4 Reasons You Might Need a Financial Advisor

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You’ve got a fantastic job, some money in the bank, and life is great. You don’t need a financial planner, right? Actually, there are many reasons why you should be contacting a financial planner when life is smooth sailing—not when you think you need one to help you handle a financial windfall.

If you don’t understand exactly what a financial planner can do for you, you’re not alone. Only 28 percent of Americans have met with one or have used an online financial planning tool, according to a survey of 1000 households by the Consumer Federation of America [PDF]. But it pays to enlist the help of a professional. A study by HSBC [PDF] found that those with financial plans have 552 percent more assets than those who don’t.

Still not convinced? Here are a few scenarios in which a financial advisor can help you.


A financial planner can help when you’re anticipating a big life change such as having a first child or getting married, says Kelley Long, a financial planner with Financial Finesse, a provider of workplace financial wellness programs. “A financial planner would not only help you evaluate the effect of the additional costs of childcare and saving for college, but could also share strategies for prioritizing, such as encouraging you to stay on track with your retirement savings before saving for college, then assist you with the best ways to save toward these goals," she says.

For example, the advisor could weigh the pros and cons of staying home versus childcare in terms of financials, and see if you could afford to stay home with your new baby—and see how long you could swing it.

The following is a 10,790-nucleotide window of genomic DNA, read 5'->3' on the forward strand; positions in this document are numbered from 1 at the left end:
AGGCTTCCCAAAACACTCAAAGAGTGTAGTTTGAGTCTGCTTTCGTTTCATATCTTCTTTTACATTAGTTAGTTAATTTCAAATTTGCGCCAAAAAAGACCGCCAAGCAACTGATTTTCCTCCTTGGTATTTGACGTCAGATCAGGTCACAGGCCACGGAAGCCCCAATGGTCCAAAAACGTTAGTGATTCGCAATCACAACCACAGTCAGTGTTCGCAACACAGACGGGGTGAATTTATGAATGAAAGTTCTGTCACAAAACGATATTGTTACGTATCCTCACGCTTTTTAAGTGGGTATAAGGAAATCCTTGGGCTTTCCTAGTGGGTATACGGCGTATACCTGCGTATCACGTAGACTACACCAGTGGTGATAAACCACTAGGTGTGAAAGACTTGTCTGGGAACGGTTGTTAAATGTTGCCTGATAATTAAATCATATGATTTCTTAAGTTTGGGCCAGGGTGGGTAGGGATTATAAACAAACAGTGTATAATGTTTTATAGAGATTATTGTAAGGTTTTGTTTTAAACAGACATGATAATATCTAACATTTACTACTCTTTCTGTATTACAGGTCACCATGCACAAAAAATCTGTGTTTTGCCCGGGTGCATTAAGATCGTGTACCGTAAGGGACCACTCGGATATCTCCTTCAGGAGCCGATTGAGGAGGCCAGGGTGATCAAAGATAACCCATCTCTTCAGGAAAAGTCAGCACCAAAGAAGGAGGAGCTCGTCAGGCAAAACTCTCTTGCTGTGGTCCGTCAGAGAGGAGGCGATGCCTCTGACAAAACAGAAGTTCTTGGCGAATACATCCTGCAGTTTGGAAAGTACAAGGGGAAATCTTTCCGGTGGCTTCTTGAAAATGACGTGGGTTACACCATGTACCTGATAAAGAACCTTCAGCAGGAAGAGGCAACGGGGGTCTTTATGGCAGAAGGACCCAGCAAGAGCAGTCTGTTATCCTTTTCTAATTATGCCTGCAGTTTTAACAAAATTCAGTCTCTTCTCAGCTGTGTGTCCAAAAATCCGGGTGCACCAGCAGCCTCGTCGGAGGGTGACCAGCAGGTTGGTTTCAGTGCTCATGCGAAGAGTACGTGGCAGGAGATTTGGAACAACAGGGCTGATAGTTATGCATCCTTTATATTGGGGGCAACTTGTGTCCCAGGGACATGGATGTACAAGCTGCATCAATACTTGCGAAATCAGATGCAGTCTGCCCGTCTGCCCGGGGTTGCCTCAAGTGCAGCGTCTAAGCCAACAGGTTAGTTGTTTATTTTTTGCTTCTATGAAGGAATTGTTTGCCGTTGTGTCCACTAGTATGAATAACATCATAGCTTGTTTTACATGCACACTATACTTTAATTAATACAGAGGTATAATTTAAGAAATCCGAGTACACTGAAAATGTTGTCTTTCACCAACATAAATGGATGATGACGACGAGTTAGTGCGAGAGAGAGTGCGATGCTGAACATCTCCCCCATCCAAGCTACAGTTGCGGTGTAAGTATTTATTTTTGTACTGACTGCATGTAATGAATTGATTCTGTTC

The planner would help clarify whether the money should be used to pay down debt, to increase lifestyle expenses such as buying a larger home, or to invest, Long says. If you decide to invest, the planner would help evaluate your risk tolerance and would decide how to invest the money amongst different asset classes, such as U.S. or international stocks. “One great value that planners have with investing is reminding you to stick to your plans when there are market events,” Long says. “It’s easy to panic when we see the value of our accounts drop due to a stock market downturn; a financial planner will talk you off the ledge by reminding you that you are a long-term investor, and the dips are part of the ride.”


When the mortgage rates drop and you have a fixed rate, financial planners will look at your situation and figure out if this is a good time for you to refinance, says Kacie Swartz, a certified financial planner in Austin, Texas. “Possibly even more so than when a person experiences a crisis, people who are doing well need a financial advisor to help them navigate opportunity,” Swartz says. She says she would walk you through the pros and cons of re-financing to figure out the best mortgage situation for your needs.


Sometimes, people don’t realize that they have enough cash to start going on more vacations, to start having more fun. Bobbie Dow Munroe, a certified financial planner in Havana, Florida, says that once in a while, once he goes over all of a client’s finances, he’s able to tell the client that there’s no reason not to start spending a certain amount on special desires, and that doing so will not affect their financial security. “If you are doing everything you should do to fund your goals, the remaining cash is gravy,” Munroe says. “If finances allow, enjoy life along the way, as no one is guaranteed tomorrow.”